Yes, capping highway speed at 55 mph improves fuel economy

Cars use 50% of their energy overcoming aerodynamic drag. Reducing highway speed to 55 mph or less can improve fuel economy between six to eight miles per gallon.

GREENSBORO, N.C. — The gas price saga is stop-and-go. America slowly pumps the brakes on record-shattering prices but has faced road blocks rolling the burden to a stop.


Viewer Janice Sumner shared "tips from the experts."

One of the suggestions is, "Remember, every five miles above 55 miles per hour decreases fuel efficiency."

Is that true?



Yes, the gas hack claim is accurate. Going faster than 55 miles per hour noticeably reduces fuel economy. Drivers can save money if they slow down.


"That's absolutely true," affirmed Gas Buddy head petroleum analyst Patrick De Haan.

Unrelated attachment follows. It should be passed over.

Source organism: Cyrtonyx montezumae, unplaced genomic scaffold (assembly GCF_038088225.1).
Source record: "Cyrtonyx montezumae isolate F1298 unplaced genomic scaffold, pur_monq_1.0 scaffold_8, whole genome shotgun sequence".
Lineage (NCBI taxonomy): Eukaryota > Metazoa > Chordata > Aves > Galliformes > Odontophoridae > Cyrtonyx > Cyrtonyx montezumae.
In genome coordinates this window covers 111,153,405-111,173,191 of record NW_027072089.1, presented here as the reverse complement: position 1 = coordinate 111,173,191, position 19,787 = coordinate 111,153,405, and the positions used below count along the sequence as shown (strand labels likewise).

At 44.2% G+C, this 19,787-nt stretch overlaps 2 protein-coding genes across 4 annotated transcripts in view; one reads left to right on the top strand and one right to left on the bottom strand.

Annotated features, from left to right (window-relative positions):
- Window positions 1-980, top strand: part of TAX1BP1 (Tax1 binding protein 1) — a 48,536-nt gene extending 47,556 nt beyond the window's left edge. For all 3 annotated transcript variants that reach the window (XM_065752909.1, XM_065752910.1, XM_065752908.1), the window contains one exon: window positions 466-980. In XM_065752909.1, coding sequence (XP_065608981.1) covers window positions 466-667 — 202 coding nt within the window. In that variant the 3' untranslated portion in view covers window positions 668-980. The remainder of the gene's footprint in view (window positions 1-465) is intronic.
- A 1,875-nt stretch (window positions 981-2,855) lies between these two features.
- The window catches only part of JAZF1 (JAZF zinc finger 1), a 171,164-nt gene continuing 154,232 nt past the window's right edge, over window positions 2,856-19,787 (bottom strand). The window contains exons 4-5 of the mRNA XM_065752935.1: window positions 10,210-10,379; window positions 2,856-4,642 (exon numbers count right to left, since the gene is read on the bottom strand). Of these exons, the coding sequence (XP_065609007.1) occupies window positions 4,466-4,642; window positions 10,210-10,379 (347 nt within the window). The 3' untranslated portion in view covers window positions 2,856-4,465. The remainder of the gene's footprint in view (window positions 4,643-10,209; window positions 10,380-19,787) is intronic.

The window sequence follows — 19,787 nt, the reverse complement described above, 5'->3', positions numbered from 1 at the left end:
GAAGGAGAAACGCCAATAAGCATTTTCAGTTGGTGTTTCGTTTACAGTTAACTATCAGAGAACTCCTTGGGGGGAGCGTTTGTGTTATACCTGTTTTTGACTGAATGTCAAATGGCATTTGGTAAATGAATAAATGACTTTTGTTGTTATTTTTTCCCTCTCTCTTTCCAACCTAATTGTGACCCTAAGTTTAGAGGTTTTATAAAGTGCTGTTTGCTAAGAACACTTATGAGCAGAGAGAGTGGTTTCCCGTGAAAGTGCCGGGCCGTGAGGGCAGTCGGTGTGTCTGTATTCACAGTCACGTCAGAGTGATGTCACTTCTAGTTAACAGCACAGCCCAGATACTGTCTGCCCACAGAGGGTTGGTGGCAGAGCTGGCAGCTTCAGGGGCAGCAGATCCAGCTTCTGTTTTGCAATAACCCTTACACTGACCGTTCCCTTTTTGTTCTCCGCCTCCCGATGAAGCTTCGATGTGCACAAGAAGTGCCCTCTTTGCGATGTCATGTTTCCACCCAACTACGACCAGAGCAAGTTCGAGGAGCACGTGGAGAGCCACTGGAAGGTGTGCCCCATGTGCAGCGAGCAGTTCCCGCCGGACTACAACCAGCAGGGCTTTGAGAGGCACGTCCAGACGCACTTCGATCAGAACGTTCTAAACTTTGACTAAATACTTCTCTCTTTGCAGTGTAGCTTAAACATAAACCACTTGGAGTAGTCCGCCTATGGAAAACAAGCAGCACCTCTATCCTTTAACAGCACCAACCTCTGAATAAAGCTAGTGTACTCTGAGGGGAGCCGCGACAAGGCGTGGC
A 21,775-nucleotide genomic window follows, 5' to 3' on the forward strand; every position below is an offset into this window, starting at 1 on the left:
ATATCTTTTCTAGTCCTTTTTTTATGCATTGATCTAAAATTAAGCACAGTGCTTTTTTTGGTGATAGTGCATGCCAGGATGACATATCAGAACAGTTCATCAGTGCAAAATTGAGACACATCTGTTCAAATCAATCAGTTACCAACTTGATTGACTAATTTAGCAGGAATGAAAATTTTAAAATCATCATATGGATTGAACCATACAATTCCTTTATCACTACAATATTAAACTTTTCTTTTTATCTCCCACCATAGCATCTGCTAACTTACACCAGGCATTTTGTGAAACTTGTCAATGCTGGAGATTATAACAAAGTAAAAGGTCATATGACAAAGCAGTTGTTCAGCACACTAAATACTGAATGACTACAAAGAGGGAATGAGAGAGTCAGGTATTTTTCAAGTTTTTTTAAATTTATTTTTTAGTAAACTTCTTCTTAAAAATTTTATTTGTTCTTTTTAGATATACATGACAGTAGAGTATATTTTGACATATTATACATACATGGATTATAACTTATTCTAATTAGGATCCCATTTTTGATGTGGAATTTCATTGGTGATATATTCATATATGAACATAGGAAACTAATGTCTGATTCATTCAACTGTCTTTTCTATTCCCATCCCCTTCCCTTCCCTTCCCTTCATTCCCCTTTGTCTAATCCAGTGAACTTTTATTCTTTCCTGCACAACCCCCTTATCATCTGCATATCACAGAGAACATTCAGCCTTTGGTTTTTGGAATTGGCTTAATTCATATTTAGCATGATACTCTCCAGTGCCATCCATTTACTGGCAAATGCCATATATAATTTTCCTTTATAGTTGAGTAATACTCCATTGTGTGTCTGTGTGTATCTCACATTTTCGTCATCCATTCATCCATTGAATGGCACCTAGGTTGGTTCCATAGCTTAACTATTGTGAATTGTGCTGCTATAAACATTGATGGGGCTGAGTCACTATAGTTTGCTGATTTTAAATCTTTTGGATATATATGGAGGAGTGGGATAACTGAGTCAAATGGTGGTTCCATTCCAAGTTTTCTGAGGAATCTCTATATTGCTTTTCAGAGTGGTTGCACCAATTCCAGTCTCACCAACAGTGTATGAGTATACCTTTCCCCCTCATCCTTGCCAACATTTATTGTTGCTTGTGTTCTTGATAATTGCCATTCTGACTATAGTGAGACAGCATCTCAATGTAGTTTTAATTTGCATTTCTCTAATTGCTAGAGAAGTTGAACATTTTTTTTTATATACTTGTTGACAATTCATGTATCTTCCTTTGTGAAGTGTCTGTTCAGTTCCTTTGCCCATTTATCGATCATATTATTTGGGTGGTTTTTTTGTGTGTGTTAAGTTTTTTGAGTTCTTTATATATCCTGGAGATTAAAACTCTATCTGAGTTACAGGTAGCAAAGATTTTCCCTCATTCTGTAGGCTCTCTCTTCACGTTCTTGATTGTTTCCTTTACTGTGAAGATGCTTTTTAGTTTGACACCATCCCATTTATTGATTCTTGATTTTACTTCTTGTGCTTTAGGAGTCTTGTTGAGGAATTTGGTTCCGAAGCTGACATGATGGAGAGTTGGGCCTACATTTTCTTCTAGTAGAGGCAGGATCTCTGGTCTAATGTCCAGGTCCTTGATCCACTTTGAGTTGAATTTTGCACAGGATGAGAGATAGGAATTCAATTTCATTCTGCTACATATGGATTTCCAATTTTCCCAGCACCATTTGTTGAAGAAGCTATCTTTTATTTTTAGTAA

He explained, "(At high speeds) your vehicle is working harder to overcome drag. That's wind, right? It's every five miles you go up above that, you're losing a lot more efficiency. That's why 55 to 60 (miles per hour) is really the sweet spot. Your car is not having to work as hard against the wind...but generally, you're in a high gear at that speed, so you're in a perfect spot there and can get 400 miles out of a tank."

Consumer Reports also tested the claim. It measured gas mileage at a steady 55 miles per hour, 65 miles per hour and 75 miles per hour in both a standard car (Nissan Altima) and compact SUV (Toyota Rav-4). It found reducing speed from 65 to 55 improved fuel economy by six miles per gallon in the car and eight miles per gallon in the SUV.

"You don't have to go 70. You don't have to go what the speed limit says. There are minimums posted, but 55 to 60 is the sweet spot for most vehicles," De Haan said.

Be mindful, also, of what the car is carrying. Consumer Reports found at highway speeds, more than 50 percent of engine power goes to overcoming aerodynamic drag. Adding weight to that, even from an empty roof rack, slows down fuel economy.

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